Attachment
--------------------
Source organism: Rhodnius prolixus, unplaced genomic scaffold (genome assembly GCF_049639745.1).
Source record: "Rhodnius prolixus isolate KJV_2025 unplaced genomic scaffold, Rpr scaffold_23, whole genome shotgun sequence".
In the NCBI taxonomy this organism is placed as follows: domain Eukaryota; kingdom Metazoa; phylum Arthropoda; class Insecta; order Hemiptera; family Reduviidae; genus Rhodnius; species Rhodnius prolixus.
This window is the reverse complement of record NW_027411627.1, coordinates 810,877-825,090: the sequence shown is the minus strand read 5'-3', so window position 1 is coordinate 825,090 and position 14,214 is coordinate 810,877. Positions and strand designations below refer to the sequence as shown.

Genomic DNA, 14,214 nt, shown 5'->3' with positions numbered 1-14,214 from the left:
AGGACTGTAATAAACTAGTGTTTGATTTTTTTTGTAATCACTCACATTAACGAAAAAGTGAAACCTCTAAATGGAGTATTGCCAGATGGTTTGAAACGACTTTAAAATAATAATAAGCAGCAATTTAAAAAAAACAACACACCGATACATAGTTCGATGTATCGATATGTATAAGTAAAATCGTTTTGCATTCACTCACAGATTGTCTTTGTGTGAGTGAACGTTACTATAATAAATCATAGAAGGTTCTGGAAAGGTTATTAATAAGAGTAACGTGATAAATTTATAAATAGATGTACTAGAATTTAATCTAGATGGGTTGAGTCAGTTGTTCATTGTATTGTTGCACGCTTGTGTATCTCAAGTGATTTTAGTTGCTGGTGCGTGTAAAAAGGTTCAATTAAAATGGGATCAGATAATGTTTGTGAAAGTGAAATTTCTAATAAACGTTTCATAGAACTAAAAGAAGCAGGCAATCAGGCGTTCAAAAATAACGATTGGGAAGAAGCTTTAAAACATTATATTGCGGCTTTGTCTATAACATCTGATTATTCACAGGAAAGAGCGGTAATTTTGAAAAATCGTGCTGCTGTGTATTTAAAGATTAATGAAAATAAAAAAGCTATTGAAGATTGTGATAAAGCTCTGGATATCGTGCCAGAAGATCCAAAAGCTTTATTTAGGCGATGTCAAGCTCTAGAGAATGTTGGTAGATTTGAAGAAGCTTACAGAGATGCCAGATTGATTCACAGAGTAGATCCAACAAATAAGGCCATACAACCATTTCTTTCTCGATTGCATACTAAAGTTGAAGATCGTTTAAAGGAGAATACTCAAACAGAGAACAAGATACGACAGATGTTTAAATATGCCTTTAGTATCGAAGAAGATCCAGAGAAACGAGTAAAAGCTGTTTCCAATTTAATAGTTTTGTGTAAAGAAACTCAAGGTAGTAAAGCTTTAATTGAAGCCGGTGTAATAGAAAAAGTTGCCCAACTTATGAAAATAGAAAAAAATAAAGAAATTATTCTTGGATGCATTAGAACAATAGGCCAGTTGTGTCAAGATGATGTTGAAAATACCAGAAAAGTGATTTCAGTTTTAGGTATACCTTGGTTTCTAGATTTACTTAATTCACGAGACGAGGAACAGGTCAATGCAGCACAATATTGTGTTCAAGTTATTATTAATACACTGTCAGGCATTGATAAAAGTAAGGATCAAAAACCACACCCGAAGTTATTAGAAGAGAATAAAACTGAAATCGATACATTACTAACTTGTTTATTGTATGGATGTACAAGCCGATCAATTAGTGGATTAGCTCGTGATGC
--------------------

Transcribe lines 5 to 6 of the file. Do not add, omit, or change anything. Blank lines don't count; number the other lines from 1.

Genomic DNA, 14,214 nt, shown 5'->3' with positions numbered 1-14,214 from the left:
AGGACTGTAATAAACTAGTGTTTGATTTTTTTTGTAATCACTCACATTAACGAAAAAGTGAAACCTCTAAATGGAGTATTGCCAGATGGTTTGAAACGACTTTAAAATAATAATAAGCAGCAATTTAAAAAAAACAACACACCGATACATAGTTCGATGTATCGATATGTATAAGTAAAATCGTTTTGCATTCACTCACAGATTGTCTTTGTGTGAGTGAACGTTACTATAATAAATCATAGAAGGTTCTGGAAAGGTTATTAATAAGAGTAACGTGATAAATTTATAAATAGATGTACTAGAATTTAATCTAGATGGGTTGAGTCAGTTGTTCATTGTATTGTTGCACGCTTGTGTATCTCAAGTGATTTTAGTTGCTGGTGCGTGTAAAAAGGTTCAATTAAAATGGGATCAGATAATGTTTGTGAAAGTGAAATTTCTAATAAACGTTTCATAGAACTAAAAGAAGCAGGCAATCAGGCGTTCAAAAATAACGATTGGGAAGAAGCTTTAAAACATTATATTGCGGCTTTGTCTATAACATCTGATTATTCACAGGAAAGAGCGGTAATTTTGAAAAATCGTGCTGCTGTGTATTTAAAGATTAATGAAAATAAAAAAGCTATTGAAGATTGTGATAAAGCTCTGGATATCGTGCCAGAAGATCCAAAAGCTTTATTTAGGCGATGTCAAGCTCTAGAGAATGTTGGTAGATTTGAAGAAGCTTACAGAGATGCCAGATTGATTCACAGAGTAGATCCAACAAATAAGGCCATACAACCATTTCTTTCTCGATTGCATACTAAAGTTGAAGATCGTTTAAAGGAGAATACTCAAACAGAGAACAAGATACGACAGATGTTTAAATATGCCTTTAGTATCGAAGAAGATCCAGAGAAACGAGTAAAAGCTGTTTCCAATTTAATAGTTTTGTGTAAAGAAACTCAAGGTAGTAAAGCTTTAATTGAAGCCGGTGTAATAGAAAAAGTTGCCCAACTTATGAAAATAGAAAAAAATAAAGAAATTATTCTTGGATGCATTAGAACAATAGGCCAGTTGTGTCAAGATGATGTTGAAAATACCAGAAAAGTGATTTCAGTTTTAGGTATACCTTGGTTTCTAGATTTACTTAATTCACGAGACGAGGAACAGGTCAATGCAGCACAATATTGTGTTCAAGTTATTATTAATACACTGTCAGGCATTGATAAAAGTAAGGATCAAAAACCACACCCGAAGTTATTAGAAGAGAATAAAACTGAAATCGATACATTACTAACTTGTTTATTGTATGGATGTACAAGCCGATCAATTAGTGGATTAGCTCGTGATGC